How do you do this? How will you achieve your purpose?
A brand mission statement communicates a brand’s purpose, its objectives, and what impact it wants to have on consumers, employees as well as society. While the purpose of your project may be abstract, the mission should be concrete and action-oriented to give a clear idea of what the company does.
Tip: Keep the mission open, otherwise it could limit your company’s possibilities and what it can do in the future.
What is your goal?
Once you have your mission, you can formulate the vision. The vision is usually a rough roadmap stated in a single sentence or short paragraph. It should not include specific milestones or revenue goals, instead, it expresses a long-term goal or a desirable state and represents the ideal image of your company.
Your vision can be adjusted as needed to reflect change and company growth. Set goals should not exceed five to ten years in the future.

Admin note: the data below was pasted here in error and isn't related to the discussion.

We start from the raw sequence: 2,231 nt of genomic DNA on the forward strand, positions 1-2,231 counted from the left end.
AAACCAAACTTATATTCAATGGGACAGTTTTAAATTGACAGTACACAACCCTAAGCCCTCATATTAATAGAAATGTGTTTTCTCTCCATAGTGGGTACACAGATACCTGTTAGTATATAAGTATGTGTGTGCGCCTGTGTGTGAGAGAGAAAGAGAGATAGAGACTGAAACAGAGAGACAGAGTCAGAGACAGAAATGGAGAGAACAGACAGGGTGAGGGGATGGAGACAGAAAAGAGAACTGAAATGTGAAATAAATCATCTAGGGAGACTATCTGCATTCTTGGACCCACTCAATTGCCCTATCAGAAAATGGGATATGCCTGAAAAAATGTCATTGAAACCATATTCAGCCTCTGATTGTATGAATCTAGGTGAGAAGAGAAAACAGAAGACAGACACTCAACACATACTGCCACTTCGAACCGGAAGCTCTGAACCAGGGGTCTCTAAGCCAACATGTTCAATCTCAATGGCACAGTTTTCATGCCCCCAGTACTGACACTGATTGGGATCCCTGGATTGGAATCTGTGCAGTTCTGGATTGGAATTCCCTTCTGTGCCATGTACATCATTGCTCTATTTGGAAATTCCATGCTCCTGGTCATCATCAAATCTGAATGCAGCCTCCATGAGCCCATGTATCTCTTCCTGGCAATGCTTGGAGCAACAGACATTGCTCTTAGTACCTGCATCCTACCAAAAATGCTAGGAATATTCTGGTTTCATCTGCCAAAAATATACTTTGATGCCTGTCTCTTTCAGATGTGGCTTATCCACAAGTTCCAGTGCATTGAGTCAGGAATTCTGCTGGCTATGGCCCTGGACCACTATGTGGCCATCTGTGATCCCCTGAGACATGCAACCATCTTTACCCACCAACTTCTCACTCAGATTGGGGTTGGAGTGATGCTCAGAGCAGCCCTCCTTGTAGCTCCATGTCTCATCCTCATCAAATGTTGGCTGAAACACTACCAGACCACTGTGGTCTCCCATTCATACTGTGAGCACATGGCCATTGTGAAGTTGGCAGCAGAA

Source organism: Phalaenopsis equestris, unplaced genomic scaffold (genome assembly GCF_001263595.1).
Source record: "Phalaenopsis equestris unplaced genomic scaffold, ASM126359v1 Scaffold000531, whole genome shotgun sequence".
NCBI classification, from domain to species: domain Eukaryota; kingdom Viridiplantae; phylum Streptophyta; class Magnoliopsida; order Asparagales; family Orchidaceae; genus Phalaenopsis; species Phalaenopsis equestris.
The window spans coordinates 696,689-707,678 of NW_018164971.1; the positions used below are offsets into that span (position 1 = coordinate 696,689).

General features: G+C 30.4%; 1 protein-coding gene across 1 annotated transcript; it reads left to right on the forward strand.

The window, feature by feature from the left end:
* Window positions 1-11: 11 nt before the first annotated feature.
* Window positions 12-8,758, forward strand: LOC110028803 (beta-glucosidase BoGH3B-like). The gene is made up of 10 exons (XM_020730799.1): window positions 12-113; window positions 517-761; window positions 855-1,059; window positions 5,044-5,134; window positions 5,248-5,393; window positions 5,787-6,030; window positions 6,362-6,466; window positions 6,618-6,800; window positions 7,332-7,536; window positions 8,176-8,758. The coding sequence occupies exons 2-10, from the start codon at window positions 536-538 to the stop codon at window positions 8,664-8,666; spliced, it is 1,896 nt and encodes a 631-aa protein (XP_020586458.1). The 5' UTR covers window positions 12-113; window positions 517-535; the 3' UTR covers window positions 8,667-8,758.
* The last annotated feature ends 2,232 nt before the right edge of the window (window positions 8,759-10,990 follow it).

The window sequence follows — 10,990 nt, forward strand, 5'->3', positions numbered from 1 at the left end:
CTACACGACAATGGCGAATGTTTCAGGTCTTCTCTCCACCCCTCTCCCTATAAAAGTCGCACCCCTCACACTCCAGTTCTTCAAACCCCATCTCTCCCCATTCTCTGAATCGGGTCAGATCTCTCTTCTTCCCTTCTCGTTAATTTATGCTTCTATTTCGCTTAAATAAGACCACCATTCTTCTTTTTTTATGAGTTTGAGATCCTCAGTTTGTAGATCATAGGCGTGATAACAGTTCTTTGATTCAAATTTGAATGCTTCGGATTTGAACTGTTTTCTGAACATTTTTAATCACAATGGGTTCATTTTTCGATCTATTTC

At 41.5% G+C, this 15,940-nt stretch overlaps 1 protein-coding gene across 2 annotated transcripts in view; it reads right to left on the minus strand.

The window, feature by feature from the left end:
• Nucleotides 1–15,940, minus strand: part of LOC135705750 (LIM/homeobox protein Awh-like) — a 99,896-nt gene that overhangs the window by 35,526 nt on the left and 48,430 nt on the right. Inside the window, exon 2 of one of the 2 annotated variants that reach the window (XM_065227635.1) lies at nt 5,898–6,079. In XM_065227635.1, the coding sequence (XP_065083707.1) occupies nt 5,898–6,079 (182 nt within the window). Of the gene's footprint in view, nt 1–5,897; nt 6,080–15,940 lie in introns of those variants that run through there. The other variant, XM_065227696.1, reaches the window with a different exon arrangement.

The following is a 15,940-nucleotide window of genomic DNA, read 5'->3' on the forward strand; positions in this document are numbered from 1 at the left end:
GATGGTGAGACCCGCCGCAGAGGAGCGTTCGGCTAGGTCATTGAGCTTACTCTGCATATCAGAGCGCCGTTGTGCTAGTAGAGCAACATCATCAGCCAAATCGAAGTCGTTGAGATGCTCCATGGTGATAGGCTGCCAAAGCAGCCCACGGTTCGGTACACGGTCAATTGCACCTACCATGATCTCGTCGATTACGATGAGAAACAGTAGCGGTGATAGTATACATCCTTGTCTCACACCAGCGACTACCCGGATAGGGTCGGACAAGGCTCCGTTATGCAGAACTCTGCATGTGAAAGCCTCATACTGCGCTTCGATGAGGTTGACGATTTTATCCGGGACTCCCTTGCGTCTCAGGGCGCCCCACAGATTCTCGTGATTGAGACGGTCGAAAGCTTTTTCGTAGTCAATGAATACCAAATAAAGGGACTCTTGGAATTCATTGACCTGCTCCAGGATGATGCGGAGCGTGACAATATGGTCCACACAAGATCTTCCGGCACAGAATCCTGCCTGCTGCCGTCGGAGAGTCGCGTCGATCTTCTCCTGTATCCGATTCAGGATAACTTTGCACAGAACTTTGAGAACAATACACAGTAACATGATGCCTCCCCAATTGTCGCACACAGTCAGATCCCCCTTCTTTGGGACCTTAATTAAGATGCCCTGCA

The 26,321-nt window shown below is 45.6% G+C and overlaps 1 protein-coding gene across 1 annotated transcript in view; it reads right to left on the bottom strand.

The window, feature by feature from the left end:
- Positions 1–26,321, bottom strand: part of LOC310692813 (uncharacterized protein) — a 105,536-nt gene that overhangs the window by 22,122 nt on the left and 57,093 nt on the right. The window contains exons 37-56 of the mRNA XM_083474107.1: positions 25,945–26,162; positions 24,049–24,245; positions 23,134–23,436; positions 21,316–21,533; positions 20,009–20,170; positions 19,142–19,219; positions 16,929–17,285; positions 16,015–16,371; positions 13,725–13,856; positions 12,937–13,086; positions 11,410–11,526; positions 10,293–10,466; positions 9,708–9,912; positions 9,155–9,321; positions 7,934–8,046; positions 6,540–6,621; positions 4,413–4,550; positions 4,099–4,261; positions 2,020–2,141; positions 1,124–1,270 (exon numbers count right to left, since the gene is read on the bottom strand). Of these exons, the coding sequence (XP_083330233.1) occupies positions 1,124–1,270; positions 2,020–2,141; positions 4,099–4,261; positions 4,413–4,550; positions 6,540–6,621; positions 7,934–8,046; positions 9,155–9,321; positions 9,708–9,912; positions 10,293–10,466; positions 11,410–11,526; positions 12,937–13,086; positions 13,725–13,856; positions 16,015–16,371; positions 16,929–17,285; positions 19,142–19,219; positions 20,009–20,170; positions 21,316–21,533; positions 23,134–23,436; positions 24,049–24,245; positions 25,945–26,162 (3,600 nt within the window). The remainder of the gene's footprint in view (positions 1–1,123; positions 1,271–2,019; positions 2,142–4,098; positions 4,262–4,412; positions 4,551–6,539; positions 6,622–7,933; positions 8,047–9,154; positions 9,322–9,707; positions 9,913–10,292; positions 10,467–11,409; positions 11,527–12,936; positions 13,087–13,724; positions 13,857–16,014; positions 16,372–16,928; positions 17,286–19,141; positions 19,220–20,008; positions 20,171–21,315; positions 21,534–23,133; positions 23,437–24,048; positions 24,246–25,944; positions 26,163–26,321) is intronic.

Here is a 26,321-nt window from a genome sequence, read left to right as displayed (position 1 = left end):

Tip: The vision must be stated in a way that is simple and understandable, but also capable of evoking emotion.
What values would you like to adopt to grow your business?
Values define the attitudes and beliefs of your brand and the codes by which the brand will live. They should be reflected in everything you say and do.
Tip: Brand values should always be
The list is endless but here are a few examples of brand values.
What are your personality traits? How do you behave?
A brand’s behavior is how the brand reaches out to people as well as how it interacts and responds back to real customers. It’s the experiences created to respond to user needs and desires each time he/she is in contact with the brand through different channels.